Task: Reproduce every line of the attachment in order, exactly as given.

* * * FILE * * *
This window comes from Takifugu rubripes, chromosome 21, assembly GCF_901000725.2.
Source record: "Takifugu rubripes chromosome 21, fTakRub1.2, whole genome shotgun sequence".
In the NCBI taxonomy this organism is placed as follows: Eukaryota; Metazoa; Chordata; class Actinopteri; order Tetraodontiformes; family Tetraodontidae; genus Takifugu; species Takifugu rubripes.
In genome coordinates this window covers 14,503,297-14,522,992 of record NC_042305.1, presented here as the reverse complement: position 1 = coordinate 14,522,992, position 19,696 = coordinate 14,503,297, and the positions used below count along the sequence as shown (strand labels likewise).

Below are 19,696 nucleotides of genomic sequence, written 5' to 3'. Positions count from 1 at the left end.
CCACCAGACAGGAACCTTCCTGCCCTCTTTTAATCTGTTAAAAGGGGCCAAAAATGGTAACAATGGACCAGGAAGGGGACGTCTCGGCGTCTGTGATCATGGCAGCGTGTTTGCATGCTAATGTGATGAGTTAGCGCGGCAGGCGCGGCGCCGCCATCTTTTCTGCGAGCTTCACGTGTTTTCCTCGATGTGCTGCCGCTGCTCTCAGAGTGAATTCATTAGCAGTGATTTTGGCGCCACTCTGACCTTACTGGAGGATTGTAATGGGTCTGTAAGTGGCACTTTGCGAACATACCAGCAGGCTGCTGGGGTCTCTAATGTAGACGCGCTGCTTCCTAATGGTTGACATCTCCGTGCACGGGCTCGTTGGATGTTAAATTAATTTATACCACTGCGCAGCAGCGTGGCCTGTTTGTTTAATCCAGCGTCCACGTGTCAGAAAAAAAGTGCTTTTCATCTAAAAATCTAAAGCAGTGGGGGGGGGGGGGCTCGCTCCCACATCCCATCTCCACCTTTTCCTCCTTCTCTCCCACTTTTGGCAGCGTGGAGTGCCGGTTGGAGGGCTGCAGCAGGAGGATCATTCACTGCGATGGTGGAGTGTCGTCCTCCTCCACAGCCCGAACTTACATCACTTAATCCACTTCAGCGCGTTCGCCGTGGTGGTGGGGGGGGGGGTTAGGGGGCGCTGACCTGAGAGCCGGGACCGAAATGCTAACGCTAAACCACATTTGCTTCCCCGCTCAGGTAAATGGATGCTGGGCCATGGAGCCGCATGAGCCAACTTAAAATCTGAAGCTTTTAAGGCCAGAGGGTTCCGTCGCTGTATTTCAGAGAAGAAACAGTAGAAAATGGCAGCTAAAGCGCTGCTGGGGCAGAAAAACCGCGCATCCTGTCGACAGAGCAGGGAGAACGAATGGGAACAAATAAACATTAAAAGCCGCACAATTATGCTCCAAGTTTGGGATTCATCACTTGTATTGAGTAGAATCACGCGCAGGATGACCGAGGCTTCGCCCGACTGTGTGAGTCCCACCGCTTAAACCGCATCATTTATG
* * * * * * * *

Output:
This window comes from Takifugu rubripes, chromosome 21, assembly GCF_901000725.2.
Source record: "Takifugu rubripes chromosome 21, fTakRub1.2, whole genome shotgun sequence".
In the NCBI taxonomy this organism is placed as follows: Eukaryota; Metazoa; Chordata; class Actinopteri; order Tetraodontiformes; family Tetraodontidae; genus Takifugu; species Takifugu rubripes.
In genome coordinates this window covers 14,503,297-14,522,992 of record NC_042305.1, presented here as the reverse complement: position 1 = coordinate 14,522,992, position 19,696 = coordinate 14,503,297, and the positions used below count along the sequence as shown (strand labels likewise).

Below are 19,696 nucleotides of genomic sequence, written 5' to 3'. Positions count from 1 at the left end.
CCACCAGACAGGAACCTTCCTGCCCTCTTTTAATCTGTTAAAAGGGGCCAAAAATGGTAACAATGGACCAGGAAGGGGACGTCTCGGCGTCTGTGATCATGGCAGCGTGTTTGCATGCTAATGTGATGAGTTAGCGCGGCAGGCGCGGCGCCGCCATCTTTTCTGCGAGCTTCACGTGTTTTCCTCGATGTGCTGCCGCTGCTCTCAGAGTGAATTCATTAGCAGTGATTTTGGCGCCACTCTGACCTTACTGGAGGATTGTAATGGGTCTGTAAGTGGCACTTTGCGAACATACCAGCAGGCTGCTGGGGTCTCTAATGTAGACGCGCTGCTTCCTAATGGTTGACATCTCCGTGCACGGGCTCGTTGGATGTTAAATTAATTTATACCACTGCGCAGCAGCGTGGCCTGTTTGTTTAATCCAGCGTCCACGTGTCAGAAAAAAAGTGCTTTTCATCTAAAAATCTAAAGCAGTGGGGGGGGGGGGGCTCGCTCCCACATCCCATCTCCACCTTTTCCTCCTTCTCTCCCACTTTTGGCAGCGTGGAGTGCCGGTTGGAGGGCTGCAGCAGGAGGATCATTCACTGCGATGGTGGAGTGTCGTCCTCCTCCACAGCCCGAACTTACATCACTTAATCCACTTCAGCGCGTTCGCCGTGGTGGTGGGGGGGGGGGTTAGGGGGCGCTGACCTGAGAGCCGGGACCGAAATGCTAACGCTAAACCACATTTGCTTCCCCGCTCAGGTAAATGGATGCTGGGCCATGGAGCCGCATGAGCCAACTTAAAATCTGAAGCTTTTAAGGCCAGAGGGTTCCGTCGCTGTATTTCAGAGAAGAAACAGTAGAAAATGGCAGCTAAAGCGCTGCTGGGGCAGAAAAACCGCGCATCCTGTCGACAGAGCAGGGAGAACGAATGGGAACAAATAAACATTAAAAGCCGCACAATTATGCTCCAAGTTTGGGATTCATCACTTGTATTGAGTAGAATCACGCGCAGGATGACCGAGGCTTCGCCCGACTGTGTGAGTCCCACCGCTTAAACCGCATCATTTATG